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Egon Zippel: The Devandalizer

 
Egon Zippel, I Love New York
 

Egon Zippel: The Devandalizer
214 Lafayette Street, New York City, April 13th - April 24th, 2017 

Makeshift Museum, Los Angeles, May 13th to June 23rd, 2017 

By JILL CONNER, MAY 2017

“Devandalizing” by Egon Zippel is a series of paintings and collages that preserve and reflect the ongoing street dialogue that appears along street lamps, newspaper bins, metal gates, door coverings and brick walls throughout cities around the world including New York. As the communities of Chinatown and the former Tenement District intersect with the looming reality of new urban developments in Manhattan, the conversation between street artists has intensified, moving from graffiti to intricately designed adhesive stickers that overlap, peel and layer with one another. This nearly invisible back-and-forth has flourished within steps of Egon Zippel’s studio in the Lower East Side.  “Devandalizing,” is an exhibition of new work that first appeared at 214 Lafayette Street from April 13th to April 24th before appearing again on the West Coast at the Makeshift Museum in Los Angeles from May 13th to June 23rd.

Egon Zippel, installation view, 214 Lafayette, New York City

Like an anthropologist of popular culture, Zippel has collected an array of street stickers as found objects and reconfigured them into timeless visual statements. “OBEY,” (2011) is a large canvas that measures 4-feet by 6-feet and features the gloomy, sticker portrait of Andre the Giant drawn by Shepard Fairey and distributed in various scales. Zippel’s collage shows how other street stickers have reconfigured this face into the masked internet identity, known as Anonymous, as well as a portrait of Shepard Fairey himself. While the images on the stickers change, the word “Obey,” appears repeatedly like a mantra that moves from large to small, turning from black and white to white, black and red.

Egon Zippel, Obey

The underlying sense of urgency becomes more fluid and watered down in “INFINITY,” (2012) where stickers of all types and their fragments have been cut and shaped into the form of the Möbius strip that is suggestively suspended in space with the support of red and orange strands of tape. The illusion creates a pivot, the circuitry of movement throughout Hip-Hop and amplifies the colorful bits that swirl in space, with an added sense of weight into the composition. “INFINITY,” gives voice to a previously suspenseful election year while Zippel’s subsequent compositions shift back into floating fragments that sometimes appear together in groups of color, or even in the shape of a running stick figure as seen in “TAG RUNNER II.” (2014) 

Egon Zippel, Infinity
 

Egon Zippel, Tag Runner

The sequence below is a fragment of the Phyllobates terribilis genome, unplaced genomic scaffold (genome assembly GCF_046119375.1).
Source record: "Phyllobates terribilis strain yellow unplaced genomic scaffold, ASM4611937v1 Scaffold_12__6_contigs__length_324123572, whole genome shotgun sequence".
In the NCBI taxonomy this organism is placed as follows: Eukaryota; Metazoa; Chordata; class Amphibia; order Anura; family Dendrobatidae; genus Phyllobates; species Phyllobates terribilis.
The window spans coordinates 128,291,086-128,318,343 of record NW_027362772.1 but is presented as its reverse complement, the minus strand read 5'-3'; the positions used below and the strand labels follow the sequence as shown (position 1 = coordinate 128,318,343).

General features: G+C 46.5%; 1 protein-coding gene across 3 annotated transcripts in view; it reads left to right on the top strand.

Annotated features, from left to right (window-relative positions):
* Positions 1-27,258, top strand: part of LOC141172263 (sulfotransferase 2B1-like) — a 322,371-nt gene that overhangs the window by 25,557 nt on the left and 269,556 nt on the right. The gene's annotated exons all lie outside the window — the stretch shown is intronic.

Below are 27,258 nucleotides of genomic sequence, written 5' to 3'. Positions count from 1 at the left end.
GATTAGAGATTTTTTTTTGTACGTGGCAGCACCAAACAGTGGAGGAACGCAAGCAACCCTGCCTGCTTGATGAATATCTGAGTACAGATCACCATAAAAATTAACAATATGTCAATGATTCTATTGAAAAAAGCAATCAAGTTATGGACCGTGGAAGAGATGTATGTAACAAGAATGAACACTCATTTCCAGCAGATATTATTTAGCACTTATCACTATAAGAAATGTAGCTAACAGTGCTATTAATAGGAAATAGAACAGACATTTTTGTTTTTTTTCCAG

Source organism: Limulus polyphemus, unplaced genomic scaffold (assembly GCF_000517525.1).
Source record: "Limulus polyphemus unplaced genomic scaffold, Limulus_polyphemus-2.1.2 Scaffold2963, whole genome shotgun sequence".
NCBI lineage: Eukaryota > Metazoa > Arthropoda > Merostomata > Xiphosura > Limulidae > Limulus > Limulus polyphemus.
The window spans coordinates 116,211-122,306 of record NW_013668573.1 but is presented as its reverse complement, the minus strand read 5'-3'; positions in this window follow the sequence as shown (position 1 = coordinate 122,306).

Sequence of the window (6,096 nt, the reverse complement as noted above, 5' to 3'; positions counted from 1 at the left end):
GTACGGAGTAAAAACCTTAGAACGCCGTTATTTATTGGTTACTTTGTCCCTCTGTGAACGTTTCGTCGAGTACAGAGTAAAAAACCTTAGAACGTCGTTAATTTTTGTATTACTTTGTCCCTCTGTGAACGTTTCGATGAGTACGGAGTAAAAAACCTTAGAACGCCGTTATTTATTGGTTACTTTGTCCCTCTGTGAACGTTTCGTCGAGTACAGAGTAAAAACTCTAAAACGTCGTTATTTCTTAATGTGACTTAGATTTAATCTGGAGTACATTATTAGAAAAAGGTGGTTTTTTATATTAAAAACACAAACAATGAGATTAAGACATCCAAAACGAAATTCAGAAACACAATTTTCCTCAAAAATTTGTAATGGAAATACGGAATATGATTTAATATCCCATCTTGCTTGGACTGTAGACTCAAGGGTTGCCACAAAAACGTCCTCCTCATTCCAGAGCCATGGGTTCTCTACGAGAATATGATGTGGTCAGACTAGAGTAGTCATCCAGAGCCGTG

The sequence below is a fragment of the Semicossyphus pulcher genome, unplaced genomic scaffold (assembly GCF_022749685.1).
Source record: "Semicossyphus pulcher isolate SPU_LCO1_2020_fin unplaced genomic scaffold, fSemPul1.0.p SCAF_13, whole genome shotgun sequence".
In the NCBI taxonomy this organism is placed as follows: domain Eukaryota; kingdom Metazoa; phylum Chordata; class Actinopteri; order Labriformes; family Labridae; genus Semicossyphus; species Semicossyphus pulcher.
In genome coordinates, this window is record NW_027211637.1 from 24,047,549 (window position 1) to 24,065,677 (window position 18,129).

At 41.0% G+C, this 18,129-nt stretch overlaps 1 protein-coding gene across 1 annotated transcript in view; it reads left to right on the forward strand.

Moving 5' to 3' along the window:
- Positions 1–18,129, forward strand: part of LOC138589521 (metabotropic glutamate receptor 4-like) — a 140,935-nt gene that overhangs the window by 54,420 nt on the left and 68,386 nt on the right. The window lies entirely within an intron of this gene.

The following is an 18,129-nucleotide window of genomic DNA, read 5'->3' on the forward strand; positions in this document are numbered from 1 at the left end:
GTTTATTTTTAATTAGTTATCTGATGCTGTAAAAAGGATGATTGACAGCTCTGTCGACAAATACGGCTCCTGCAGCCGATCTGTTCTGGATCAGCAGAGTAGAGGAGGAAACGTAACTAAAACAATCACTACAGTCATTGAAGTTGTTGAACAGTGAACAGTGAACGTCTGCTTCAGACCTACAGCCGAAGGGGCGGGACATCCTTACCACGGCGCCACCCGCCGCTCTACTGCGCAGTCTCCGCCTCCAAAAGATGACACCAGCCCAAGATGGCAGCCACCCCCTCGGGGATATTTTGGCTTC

In 2017 the artist made a modular composition titled, “FOUR HAPPY URBAN SHAPES,” that consist primarily of yellow and orange security tape found at both crime scenes and development sites. While these plastic fragments are collaged together in the shape of circles, squares, and triangles this set of 15 panels presents the viewer with the opportunity to rearrange each element. Egon Zippel’s painting, “ÜBER-TAG I (Badly Battered and Brooding, Coming Home from the Battle Field),” shows eight well-known stickers at a distorted perspective even though together they comprise a new icon created by the artist.

Egon Zippel, Uber Tag I
 

Egon Zippel, Four Happy Urban Shapes

“Devandalizing,” culminates with the 4-foot by 4-foot canvas titled, “I LOVE NY (TO NY),” (2017) and recreates Milton Glaser’s infamous logo from 1977 with black, white and red stickers.  Red tape resonates from the heart in the upper right corner that is filled with memorable adhesive fragments, while the artist pays homage to the fast-changing urban landscape. Egon Zippel’s extensive presentation of New York’s street sticker culture sets hand-drawn icons with others printed on shiny laminates. Nostalgia is left broken while reality sets in through the artist’s consistent act of colorful fragmentation. However by removing these images from the environs near the city sidewalks, the artist questions the popular notion of vandalism and suggests it is another vibrant layer of the city’s fabric. In Los Angeles, Egon Zippel will exhibit these and other artworks along with photographic portraits and landscapes by his brother, Edgar Zippel. WM

 

Jill Conner

Jill Conner is an art critic and curator based in New York City. She is currently the New York Editor for Whitehot Magazine and writes for other publications such as Afterimage, ArtUS, Sculpture and Art in America.  

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